A new family of powerful ATM malware is being used in heists around the world, using known techniques, but also employing a card with a malicious EMV chip that allows the thief to control the malware on the machine.
The malware is known as Ripper and researchers have connected it to thefts at ATMs in a variety of countries, including a huge heist in Thailand earlier this summer. Ripper has a number of functions and capabilities, including the ability to count the number of bills in the machine, disable the network interface, and erase logs and other forensic evidence on the ATM. Researchers at FireEye, who have analyzed the malware, say some of the techniques have not been seen before, or are quite uncommon.
ATM malware comes in a number of different forms, and often is delivered to the machines through a USB drive or other portable media. Once on the machine, the malware’s main job is to dispense as much money to the thief as possible in a short period of time. Ripper accomplishes this in two ways, either as a standalone service or as a legitimate process on the ATM.
“Upon execution, RIPPER will kill the processes running in memory for the three targeted ATM Vendors via the native Windows ‘taskkill’ tool. RIPPER will examine the contents of directories associated with the targeted ATM vendors and will replace legitimate executables with itself. This technique allows the malware to maintain the legitimate program name to avoid suspicion,” Daniel Regalado of FireEye wrote in an analysis of the Ripper malware.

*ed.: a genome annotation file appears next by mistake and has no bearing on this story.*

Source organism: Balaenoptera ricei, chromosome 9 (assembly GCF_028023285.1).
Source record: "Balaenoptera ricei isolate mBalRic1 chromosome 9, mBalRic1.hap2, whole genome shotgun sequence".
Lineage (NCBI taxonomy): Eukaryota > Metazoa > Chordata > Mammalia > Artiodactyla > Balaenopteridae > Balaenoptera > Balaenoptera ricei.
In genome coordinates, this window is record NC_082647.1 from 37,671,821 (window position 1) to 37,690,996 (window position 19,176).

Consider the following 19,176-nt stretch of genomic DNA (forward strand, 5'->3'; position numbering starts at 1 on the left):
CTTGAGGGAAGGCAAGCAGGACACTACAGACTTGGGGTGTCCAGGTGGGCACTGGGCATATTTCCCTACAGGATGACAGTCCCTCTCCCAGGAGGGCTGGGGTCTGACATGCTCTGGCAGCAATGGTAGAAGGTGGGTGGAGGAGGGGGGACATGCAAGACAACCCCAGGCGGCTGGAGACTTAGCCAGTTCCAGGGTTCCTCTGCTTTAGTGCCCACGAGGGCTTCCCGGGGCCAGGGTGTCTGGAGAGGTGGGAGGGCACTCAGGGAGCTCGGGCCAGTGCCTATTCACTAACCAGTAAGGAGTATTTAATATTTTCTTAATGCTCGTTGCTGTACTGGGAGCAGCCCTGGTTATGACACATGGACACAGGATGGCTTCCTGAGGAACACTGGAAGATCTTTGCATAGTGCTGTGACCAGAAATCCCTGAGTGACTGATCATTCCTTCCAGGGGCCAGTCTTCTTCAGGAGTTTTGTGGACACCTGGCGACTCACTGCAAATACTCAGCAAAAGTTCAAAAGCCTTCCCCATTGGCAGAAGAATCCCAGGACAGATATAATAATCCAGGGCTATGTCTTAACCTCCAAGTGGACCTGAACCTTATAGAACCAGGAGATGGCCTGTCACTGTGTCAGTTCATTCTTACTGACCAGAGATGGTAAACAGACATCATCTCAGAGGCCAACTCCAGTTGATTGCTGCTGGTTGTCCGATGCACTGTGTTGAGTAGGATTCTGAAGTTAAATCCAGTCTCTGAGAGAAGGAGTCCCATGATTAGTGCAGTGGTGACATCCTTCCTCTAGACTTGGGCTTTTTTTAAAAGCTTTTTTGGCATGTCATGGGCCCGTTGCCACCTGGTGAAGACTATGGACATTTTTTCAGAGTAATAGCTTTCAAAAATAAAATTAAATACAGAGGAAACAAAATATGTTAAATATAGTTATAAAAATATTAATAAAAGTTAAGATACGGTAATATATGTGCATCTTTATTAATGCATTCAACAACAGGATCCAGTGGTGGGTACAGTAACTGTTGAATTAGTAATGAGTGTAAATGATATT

“RIPPER will maintain persistence by adding itself to the \Run\FwLoadPm registry key (that might already exist as part of the vendor installation), passing the “/autorun” parameter that is understood by the malware.”
In order to control the malware on an infected ATM, the thief has to insert a card with a malicious EMV chip into the machine. The Ripper malware will validate the card, and then will wait for instructions from the keypad on the machine. The thief has a variety of commands at his disposal, such as cleaning logs, hiding the malware’s GUI, and shutting down the network interface of the ATM, which prevents it from communicating with the remote bank.
One attack that’s been linked to Ripper is a series of thefts in Thailand that netted thieves about $350,000 earlier this month. That operation hit more than 20 ATMs.
“This malware family can be used to compromise multiple vendor platforms and leverages uncommon technology to access physical devices. In addition to requiring technical sophistication, attacks such as that affecting the ATMs in Thailand require coordination of both the virtual and the physical. This speaks to the formidable nature of the thieves,” Regalado said.